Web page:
That led to the police reopening their investigation in November 2012, as a result of the new evidence coming to light.

Hoax call at BBC

MacShane was born Denis Matyjaszek in Glasgow but took his mother's maiden name early in his professional life.

He went on to study at Merton College, Oxford, before later getting a PhD in economics from Birkbeck College in London.

After university MacShane joined the BBC in 1969, working as a presenter and reporter in local radio. While at the BBC he failed in an attempt to get elected to Parliament, standing in October 1974 in Solihull.

His career at the BBC ended after eight years years when he was forced to resign after making a hoax call to a programme accusing the former Conservative home secretary Reginald Maudling of being a crook.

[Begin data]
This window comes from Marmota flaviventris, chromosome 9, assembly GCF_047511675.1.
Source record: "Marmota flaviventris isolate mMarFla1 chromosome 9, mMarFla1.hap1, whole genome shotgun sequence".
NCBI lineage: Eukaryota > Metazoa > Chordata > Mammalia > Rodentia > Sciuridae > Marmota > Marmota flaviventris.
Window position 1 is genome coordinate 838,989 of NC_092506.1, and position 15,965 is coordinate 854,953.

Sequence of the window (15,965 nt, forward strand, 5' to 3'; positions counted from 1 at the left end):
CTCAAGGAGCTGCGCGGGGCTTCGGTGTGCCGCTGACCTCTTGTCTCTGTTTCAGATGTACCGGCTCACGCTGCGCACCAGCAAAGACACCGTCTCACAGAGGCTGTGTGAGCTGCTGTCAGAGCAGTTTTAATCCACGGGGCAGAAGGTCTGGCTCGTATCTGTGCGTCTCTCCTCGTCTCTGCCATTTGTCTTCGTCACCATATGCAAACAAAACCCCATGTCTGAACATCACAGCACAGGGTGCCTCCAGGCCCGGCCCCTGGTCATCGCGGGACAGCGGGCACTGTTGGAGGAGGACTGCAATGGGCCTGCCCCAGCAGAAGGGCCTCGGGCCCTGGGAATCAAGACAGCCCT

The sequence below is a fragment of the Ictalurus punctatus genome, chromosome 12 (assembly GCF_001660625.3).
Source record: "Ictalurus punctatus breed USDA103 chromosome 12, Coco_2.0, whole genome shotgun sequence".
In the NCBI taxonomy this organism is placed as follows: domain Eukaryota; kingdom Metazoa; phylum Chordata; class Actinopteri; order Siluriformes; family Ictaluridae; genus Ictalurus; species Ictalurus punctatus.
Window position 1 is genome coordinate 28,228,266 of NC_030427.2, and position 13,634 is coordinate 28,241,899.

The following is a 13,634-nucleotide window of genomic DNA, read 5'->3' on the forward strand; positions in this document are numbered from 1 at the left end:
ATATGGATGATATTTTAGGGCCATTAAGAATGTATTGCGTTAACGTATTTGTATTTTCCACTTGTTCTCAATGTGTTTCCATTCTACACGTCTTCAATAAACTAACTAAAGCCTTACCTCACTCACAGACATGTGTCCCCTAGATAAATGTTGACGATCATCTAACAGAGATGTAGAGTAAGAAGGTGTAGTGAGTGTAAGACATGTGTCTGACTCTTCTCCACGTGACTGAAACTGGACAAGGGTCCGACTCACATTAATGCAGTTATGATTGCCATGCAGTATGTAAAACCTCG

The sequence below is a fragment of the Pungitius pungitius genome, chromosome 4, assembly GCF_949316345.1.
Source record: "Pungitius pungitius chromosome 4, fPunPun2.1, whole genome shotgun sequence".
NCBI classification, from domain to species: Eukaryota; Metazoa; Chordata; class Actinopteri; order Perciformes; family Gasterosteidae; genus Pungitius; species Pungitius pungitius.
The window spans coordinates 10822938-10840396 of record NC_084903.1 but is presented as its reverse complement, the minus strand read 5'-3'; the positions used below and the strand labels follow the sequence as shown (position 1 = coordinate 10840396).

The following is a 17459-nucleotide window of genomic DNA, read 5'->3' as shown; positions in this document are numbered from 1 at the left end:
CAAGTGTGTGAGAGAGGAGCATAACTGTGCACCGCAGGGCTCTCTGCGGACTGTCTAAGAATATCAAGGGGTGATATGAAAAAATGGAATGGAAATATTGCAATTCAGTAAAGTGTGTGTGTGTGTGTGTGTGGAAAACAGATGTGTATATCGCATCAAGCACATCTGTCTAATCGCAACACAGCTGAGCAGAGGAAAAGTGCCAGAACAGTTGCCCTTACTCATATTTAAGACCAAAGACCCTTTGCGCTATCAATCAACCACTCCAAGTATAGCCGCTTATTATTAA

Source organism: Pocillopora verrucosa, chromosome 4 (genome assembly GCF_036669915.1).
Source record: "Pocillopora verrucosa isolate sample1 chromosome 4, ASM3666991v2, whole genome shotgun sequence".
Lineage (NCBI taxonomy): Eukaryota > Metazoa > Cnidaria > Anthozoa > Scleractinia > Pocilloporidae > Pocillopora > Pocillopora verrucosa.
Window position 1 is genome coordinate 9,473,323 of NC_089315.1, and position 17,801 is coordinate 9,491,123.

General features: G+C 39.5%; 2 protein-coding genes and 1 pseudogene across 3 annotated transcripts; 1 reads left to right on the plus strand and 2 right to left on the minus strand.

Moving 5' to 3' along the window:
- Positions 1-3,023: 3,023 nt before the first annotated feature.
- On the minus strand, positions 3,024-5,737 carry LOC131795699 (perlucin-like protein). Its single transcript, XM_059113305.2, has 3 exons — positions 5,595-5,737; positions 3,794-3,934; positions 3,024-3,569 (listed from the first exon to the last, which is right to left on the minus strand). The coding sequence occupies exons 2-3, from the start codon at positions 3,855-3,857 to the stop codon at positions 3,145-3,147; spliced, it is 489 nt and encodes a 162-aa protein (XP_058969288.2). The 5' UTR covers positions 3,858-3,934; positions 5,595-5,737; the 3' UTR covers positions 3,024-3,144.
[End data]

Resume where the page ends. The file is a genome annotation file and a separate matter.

He bounced back to become president of the National Union of Journalists and in the 1980s, he worked as policy director of the Geneva-based International Metalworkers Federation.

In that role he travelled to a variety of different countries to support pro-democracy movements, including Poland's Solidarity movement - an involvement which led to a brief spell in prison in Warsaw.

He has written a number of books, including ones about Solidarity, former French President Francois Mitterrand, Kosovo and Ted Heath.

MacShane, who founded the European Policy Institute in 1992, became an MP in 1994 when he was elected as Labour MP for Rotherham.